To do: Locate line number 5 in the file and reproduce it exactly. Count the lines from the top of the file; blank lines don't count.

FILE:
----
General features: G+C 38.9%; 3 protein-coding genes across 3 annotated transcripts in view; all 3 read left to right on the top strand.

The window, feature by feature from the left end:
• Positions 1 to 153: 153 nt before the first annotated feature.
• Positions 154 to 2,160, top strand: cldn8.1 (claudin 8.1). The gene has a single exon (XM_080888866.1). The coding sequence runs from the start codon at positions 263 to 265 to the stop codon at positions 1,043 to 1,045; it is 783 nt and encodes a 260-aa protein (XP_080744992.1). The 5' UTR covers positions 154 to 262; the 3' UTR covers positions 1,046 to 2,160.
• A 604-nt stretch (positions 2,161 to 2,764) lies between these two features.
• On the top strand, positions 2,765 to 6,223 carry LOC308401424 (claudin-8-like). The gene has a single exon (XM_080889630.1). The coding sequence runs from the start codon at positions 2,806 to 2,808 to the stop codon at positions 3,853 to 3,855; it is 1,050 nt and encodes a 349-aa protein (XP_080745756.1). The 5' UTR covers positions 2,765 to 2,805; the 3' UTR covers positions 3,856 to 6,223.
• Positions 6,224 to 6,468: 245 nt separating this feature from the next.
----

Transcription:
• A 604-nt stretch (positions 2,161 to 2,764) lies between these two features.